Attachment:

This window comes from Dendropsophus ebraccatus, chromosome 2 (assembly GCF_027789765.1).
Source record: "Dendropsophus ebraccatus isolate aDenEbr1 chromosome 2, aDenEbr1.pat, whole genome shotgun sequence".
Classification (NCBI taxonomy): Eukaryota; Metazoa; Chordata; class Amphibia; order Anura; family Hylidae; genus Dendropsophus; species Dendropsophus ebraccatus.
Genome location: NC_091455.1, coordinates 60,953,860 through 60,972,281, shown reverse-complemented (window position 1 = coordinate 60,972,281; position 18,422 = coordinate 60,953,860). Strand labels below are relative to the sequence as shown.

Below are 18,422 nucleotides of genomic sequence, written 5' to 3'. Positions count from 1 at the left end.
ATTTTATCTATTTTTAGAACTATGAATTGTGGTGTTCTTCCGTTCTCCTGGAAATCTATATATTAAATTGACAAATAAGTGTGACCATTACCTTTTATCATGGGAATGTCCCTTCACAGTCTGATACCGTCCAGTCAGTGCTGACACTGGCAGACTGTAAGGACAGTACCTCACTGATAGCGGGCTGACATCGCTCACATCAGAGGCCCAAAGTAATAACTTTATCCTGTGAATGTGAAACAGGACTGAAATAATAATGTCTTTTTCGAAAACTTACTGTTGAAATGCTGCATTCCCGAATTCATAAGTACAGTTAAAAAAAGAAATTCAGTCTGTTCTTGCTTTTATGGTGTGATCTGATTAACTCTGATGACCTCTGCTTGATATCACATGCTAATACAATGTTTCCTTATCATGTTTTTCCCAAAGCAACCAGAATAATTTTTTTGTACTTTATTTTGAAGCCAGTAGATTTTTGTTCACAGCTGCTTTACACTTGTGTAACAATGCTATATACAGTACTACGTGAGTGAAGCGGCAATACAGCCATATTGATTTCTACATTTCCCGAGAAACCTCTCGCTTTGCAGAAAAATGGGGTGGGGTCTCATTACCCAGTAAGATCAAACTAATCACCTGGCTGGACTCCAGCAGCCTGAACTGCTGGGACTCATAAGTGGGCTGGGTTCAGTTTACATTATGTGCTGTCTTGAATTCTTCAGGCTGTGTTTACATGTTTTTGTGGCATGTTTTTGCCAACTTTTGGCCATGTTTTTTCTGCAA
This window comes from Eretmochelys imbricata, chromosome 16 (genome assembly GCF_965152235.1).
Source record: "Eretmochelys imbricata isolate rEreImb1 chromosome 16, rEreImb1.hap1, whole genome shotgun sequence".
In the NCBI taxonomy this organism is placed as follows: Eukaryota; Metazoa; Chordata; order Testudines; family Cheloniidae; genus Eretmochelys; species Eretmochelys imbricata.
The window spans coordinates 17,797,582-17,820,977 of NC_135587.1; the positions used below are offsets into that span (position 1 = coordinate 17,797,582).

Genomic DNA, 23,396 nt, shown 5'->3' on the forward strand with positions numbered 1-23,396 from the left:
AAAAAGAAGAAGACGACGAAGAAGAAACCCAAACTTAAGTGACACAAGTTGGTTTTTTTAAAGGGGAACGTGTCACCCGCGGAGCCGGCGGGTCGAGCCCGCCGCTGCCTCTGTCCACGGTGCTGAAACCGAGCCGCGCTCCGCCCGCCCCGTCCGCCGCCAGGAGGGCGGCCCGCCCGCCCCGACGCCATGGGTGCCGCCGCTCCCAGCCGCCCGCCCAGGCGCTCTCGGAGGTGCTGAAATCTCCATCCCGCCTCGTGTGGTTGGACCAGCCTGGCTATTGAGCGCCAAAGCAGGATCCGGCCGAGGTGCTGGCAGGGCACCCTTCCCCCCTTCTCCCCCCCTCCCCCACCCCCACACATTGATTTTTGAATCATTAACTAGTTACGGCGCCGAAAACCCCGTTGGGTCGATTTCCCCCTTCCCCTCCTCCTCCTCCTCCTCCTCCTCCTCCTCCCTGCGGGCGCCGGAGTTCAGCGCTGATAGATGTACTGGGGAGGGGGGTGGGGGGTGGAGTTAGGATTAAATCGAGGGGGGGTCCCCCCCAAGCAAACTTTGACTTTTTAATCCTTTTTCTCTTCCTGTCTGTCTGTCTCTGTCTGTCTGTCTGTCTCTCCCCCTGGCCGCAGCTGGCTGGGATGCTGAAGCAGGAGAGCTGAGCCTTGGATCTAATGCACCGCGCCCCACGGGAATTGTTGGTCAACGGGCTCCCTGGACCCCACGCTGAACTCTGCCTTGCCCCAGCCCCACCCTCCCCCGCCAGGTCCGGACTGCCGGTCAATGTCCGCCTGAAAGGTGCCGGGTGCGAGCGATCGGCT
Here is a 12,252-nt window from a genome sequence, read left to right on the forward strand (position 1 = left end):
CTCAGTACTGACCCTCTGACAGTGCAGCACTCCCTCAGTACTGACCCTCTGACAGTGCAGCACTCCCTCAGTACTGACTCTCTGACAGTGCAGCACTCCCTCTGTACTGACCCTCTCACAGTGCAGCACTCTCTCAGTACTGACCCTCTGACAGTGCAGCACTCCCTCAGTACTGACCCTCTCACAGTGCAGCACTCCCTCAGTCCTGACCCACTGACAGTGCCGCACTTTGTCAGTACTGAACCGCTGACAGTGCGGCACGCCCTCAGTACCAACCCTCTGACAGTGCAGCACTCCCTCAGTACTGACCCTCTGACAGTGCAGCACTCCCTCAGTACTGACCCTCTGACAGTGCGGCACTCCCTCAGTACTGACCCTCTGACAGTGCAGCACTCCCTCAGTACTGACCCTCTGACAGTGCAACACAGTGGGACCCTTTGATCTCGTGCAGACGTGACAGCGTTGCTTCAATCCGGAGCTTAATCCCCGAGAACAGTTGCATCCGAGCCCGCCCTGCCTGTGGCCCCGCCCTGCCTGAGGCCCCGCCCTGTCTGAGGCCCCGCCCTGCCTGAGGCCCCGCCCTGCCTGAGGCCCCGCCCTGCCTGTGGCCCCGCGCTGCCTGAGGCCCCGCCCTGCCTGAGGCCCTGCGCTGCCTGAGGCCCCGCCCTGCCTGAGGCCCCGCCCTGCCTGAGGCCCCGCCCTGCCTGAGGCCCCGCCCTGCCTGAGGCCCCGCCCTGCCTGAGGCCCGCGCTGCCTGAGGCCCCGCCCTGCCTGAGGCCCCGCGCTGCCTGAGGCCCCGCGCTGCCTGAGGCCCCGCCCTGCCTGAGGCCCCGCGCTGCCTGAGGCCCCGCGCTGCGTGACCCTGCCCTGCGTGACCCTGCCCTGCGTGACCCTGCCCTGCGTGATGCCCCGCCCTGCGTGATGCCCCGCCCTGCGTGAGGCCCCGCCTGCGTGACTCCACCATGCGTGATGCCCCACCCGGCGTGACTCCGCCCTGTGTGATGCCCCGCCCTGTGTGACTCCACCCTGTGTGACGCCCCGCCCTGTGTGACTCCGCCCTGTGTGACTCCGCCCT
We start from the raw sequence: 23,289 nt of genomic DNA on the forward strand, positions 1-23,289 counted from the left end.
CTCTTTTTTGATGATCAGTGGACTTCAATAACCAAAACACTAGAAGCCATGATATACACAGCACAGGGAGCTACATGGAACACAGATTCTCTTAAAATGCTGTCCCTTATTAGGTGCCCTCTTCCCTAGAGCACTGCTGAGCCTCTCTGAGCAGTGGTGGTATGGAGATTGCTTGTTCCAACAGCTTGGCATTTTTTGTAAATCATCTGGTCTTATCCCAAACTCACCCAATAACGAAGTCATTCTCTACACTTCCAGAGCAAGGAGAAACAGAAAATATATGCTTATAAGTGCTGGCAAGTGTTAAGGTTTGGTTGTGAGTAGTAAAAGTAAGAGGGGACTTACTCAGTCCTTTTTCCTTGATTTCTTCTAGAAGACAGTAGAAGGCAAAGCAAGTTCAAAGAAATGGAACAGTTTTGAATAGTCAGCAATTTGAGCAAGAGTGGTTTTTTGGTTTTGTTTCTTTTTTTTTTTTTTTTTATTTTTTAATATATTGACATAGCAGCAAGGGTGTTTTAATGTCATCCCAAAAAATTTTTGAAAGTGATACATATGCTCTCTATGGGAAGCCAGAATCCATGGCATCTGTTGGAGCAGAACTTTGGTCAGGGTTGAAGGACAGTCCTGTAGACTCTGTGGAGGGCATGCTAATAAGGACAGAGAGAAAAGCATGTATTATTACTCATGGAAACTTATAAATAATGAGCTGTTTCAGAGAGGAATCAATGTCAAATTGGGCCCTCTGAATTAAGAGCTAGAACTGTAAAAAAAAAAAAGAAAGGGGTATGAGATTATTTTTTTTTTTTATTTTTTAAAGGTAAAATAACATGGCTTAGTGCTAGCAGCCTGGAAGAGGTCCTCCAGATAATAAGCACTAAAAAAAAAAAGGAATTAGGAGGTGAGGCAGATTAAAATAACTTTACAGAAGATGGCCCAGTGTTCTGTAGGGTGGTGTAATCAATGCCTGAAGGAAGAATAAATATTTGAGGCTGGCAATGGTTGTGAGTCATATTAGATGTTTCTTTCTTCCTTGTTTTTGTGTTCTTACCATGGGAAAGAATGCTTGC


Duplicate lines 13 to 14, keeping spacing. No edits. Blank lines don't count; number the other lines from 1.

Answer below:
Here is a 12,252-nt window from a genome sequence, read left to right on the forward strand (position 1 = left end):
CTCAGTACTGACCCTCTGACAGTGCAGCACTCCCTCAGTACTGACCCTCTGACAGTGCAGCACTCCCTCAGTACTGACTCTCTGACAGTGCAGCACTCCCTCTGTACTGACCCTCTCACAGTGCAGCACTCTCTCAGTACTGACCCTCTGACAGTGCAGCACTCCCTCAGTACTGACCCTCTCACAGTGCAGCACTCCCTCAGTCCTGACCCACTGACAGTGCCGCACTTTGTCAGTACTGAACCGCTGACAGTGCGGCACGCCCTCAGTACCAACCCTCTGACAGTGCAGCACTCCCTCAGTACTGACCCTCTGACAGTGCAGCACTCCCTCAGTACTGACCCTCTGACAGTGCGGCACTCCCTCAGTACTGACCCTCTGACAGTGCAGCACTCCCTCAGTACTGACCCTCTGACAGTGCAACACAGTGGGACCCTTTGATCTCGTGCAGACGTGACAGCGTTGCTTCAATCCGGAGCTTAATCCCCGAGAACAGTTGCATCCGAGCCCGCCCTGCCTGTGGCCCCGCCCTGCCTGAGGCCCCGCCCTGTCTGAGGCCCCGCCCTGCCTGAGGCCCCGCCCTGCCTGAGGCCCCGCCCTGCCTGTGGCCCCGCGCTGCCTGAGGCCCCGCCCTGCCTGAGGCCCTGCGCTGCCTGAGGCCCCGCCCTGCCTGAGGCCCCGCCCTGCCTGAGGCCCCGCCCTGCCTGAGGCCCCGCCCTGCCTGAGGCCCCGCCCTGCCTGAGGCCCGCGCTGCCTGAGGCCCCGCCCTGCCTGAGGCCCCGCGCTGCCTGAGGCCCCGCGCTGCCTGAGGCCCCGCCCTGCCTGAGGCCCCGCGCTGCCTGAGGCCCCGCGCTGCGTGACCCTGCCCTGCGTGACCCTGCCCTGCGTGACCCTGCCCTGCGTGATGCCCCGCCCTGCGTGATGCCCCGCCCTGCGTGAGGCCCCGCCTGCGTGACTCCACCATGCGTGATGCCCCACCCGGCGTGACTCCGCCCTGTGTGATGCCCCGCCCTGTGTGACTCCACCCTGTGTGACGCCCCGCCCTGTGTGACTCCGCCCTGTGTGACTCCGCCCT